Secure 2.0 | Ed Slott and Company, LLC

Secure 2.0

HOW THE SECURE ACT RMD RULES AND THE 5-YEAR HOLDING PERIOD WORK FOR INHERITED IRAs: TODAY’S SLOTT REPORT MAILBAG

Question: Good Day, I have a client (age 65) who inherited a traditional IRA from her mother in 2020. I know that she must empty the account by 12/31/30. She is not an eligible designated beneficiary (EDB). I’m trying to calculate the 2022 RMD

5 Takeaways from the New SECURE Act Regulations

The SECURE Act was signed into law in late December of 2019. This new law upended the rules for retirement accounts. With it came many questions, and IRS guidance was eagerly anticipated. Finally, on February 23, the IRS released new proposed regulations that incorporate all the changes brought about by the SECURE Act. Since then, we have been busy combing through 275 pages of complicated new rules. As the dust begins to settle, here are 5 of our takeaways from the new SECURE Act regulations.

“Missed” 2021 RMD Within the 10-Year Rule? Our Advice on How to Proceed

The new SECURE Act regulations, released in late February, created a firestorm of confusion and complexity. We have addressed concerns in recent Slott Report articles and will continue to do so as issues arise. However, as of now, one question has emerged as the most popular: How do beneficiaries handle “missed” 2021 RMDs within the 10-year payout rule?

Successor Beneficiaries – “You Have Got to Be Kidding Me”

Here we go again. In my March 14 Slott Report entry (“Monitoring Concurrent Life Expectancies? – SMH”), I railed against the IRS for a seemingly pointless rule in the new SECURE Act regulations directed at elderly IRA beneficiaries. (Subsequently, I saw other commentary criticizing that same rule as “nasty” and “mean spirited.”) In today’s article, I am back on my soapbox calling out more baffling guidelines.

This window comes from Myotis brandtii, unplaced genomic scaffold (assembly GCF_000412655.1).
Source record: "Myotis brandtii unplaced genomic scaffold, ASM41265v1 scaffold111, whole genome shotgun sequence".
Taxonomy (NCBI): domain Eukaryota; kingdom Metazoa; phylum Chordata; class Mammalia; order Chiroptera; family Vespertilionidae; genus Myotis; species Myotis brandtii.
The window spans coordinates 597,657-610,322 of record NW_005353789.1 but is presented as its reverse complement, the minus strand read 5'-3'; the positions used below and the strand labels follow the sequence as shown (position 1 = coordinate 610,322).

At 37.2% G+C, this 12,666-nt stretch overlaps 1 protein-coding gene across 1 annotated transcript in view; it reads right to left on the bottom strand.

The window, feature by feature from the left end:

The Most Controversial Part of the New IRS Regulations

The part of the new IRS SECURE Act regulations causing the most reaction is the one requiring annual required minimum distributions (RMDs) for some IRA or workplace plan beneficiaries subject to the 10-year payment rule. Under the SECURE Act, IRA or plan beneficiaries who are not “eligible designated beneficiaries” (EDBs) are subject to the 10-year rule. (EDBs are surviving spouses; children of the IRA owner or plan participant who are under age 21; disabled or chronically ill individuals; and anyone not more than 10 years younger than the owner/participant.)

What 2022 May Mean for Your Retirement Accounts

Pop the champagne! It is almost time to turn the page on the calendar to a new year. What will 2022 mean for your retirement accounts? All signs point to a very busy year ahead. Here is what we may expect for retirement accounts in 2022. 1. New life expectancy tables for calculating required minimum distributions (RMDs) go into effect. In 2022, at long last, the IRS has put new life expectancy tables in place for calculating RMDs from retirement accounts.

What’s the Status of All Those Congressional Retirement Proposals?

During 2021, Congress has taken up a number of different retirement proposals, and it’s been difficult to keep track of them. Here’s an update of how things stand at the moment. Of course, new developments could occur at any time, so stay tuned.

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